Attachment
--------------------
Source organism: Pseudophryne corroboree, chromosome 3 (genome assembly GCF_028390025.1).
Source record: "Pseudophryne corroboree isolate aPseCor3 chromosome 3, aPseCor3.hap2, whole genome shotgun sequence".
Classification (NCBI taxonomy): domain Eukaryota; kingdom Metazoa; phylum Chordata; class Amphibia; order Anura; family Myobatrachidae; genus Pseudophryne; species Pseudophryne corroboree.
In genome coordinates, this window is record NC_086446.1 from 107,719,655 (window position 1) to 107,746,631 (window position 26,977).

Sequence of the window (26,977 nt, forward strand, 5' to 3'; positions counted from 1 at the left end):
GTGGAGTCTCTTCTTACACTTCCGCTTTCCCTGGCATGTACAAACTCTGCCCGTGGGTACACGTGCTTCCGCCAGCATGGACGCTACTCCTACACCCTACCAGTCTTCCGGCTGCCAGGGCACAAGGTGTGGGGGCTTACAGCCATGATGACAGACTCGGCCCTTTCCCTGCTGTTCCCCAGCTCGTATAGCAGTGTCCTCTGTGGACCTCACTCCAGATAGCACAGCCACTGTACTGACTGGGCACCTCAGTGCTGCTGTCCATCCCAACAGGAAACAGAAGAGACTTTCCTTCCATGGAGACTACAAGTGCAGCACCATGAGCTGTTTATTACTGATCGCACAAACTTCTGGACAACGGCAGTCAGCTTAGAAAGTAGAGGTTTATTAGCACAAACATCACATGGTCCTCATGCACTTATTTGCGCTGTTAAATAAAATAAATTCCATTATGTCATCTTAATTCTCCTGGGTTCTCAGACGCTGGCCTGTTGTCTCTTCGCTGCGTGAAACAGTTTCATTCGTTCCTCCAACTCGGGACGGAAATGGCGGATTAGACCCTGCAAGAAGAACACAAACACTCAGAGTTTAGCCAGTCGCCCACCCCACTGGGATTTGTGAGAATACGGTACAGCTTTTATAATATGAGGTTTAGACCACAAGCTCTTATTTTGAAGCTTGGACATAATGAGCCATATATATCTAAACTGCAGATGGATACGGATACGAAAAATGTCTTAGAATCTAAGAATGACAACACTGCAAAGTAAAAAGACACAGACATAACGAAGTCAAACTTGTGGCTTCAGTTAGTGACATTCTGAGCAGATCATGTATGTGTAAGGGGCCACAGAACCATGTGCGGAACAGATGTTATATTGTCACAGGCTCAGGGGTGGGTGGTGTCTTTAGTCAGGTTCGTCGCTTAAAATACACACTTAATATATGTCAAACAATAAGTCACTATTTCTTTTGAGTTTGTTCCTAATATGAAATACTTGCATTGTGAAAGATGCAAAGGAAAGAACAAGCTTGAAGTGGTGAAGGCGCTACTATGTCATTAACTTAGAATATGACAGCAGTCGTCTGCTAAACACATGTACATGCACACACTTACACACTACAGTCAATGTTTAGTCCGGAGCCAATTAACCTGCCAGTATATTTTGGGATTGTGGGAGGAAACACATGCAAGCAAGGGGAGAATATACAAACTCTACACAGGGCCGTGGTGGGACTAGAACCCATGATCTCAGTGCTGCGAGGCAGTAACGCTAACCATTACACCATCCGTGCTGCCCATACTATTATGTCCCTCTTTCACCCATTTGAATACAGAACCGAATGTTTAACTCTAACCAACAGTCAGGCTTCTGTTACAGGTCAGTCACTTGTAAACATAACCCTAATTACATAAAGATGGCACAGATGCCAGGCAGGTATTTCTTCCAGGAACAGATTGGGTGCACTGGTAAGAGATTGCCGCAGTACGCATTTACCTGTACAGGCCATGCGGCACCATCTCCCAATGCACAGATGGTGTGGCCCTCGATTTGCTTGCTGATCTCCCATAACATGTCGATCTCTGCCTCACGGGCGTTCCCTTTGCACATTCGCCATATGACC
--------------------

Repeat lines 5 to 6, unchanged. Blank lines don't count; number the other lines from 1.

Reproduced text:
Sequence of the window (26,977 nt, forward strand, 5' to 3'; positions counted from 1 at the left end):
GTGGAGTCTCTTCTTACACTTCCGCTTTCCCTGGCATGTACAAACTCTGCCCGTGGGTACACGTGCTTCCGCCAGCATGGACGCTACTCCTACACCCTACCAGTCTTCCGGCTGCCAGGGCACAAGGTGTGGGGGCTTACAGCCATGATGACAGACTCGGCCCTTTCCCTGCTGTTCCCCAGCTCGTATAGCAGTGTCCTCTGTGGACCTCACTCCAGATAGCACAGCCACTGTACTGACTGGGCACCTCAGTGCTGCTGTCCATCCCAACAGGAAACAGAAGAGACTTTCCTTCCATGGAGACTACAAGTGCAGCACCATGAGCTGTTTATTACTGATCGCACAAACTTCTGGACAACGGCAGTCAGCTTAGAAAGTAGAGGTTTATTAGCACAAACATCACATGGTCCTCATGCACTTATTTGCGCTGTTAAATAAAATAAATTCCATTATGTCATCTTAATTCTCCTGGGTTCTCAGACGCTGGCCTGTTGTCTCTTCGCTGCGTGAAACAGTTTCATTCGTTCCTCCAACTCGGGACGGAAATGGCGGATTAGACCCTGCAAGAAGAACACAAACACTCAGAGTTTAGCCAGTCGCCCACCCCACTGGGATTTGTGAGAATACGGTACAGCTTTTATAATATGAGGTTTAGACCACAAGCTCTTATTTTGAAGCTTGGACATAATGAGCCATATATATCTAAACTGCAGATGGATACGGATACGAAAAATGTCTTAGAATCTAAGAATGACAACACTGCAAAGTAAAAAGACACAGACATAACGAAGTCAAACTTGTGGCTTCAGTTAGTGACATTCTGAGCAGATCATGTATGTGTAAGGGGCCACAGAACCATGTGCGGAACAGATGTTATATTGTCACAGGCTCAGGGGTGGGTGGTGTCTTTAGTCAGGTTCGTCGCTTAAAATACACACTTAATATATGTCAAACAATAAGTCACTATTTCTTTTGAGTTTGTTCCTAATATGAAATACTTGCATTGTGAAAGATGCAAAGGAAAGAACAAGCTTGAAGTGGTGAAGGCGCTACTATGTCATTAACTTAGAATATGACAGCAGTCGTCTGCTAAACACATGTACATGCACACACTTACACACTACAGTCAATGTTTAGTCCGGAGCCAATTAACCTGCCAGTATATTTTGGGATTGTGGGAGGAAACACATGCAAGCAAGGGGAGAATATACAAACTCTACACAGGGCCGTGGTGGGACTAGAACCCATGATCTCAGTGCTGCGAGGCAGTAACGCTAACCATTACACCATCCGTGCTGCCCATACTATTATGTCCCTCTTTCACCCATTTGAATACAGAACCGAATGTTTAACTCTAACCAACAGTCAGGCTTCTGTTACAGGTCAGTCACTTGTAAACATAACCCTAATTACATAAAGATGGCACAGATGCCAGGCAGGTATTTCTTCCAGGAACAGATTGGGTGCACTGGTAAGAGATTGCCGCAGTACGCATTTACCTGTACAGGCCATGCGGCACCATCTCCCAATGCACAGATGGTGTGGCCCTCGATTTGCTTGCTGATCTCCCATAACATGTCGATCTCTGCCTCACGGGCGTTCCCTTTGCACATTCGCCATATGACC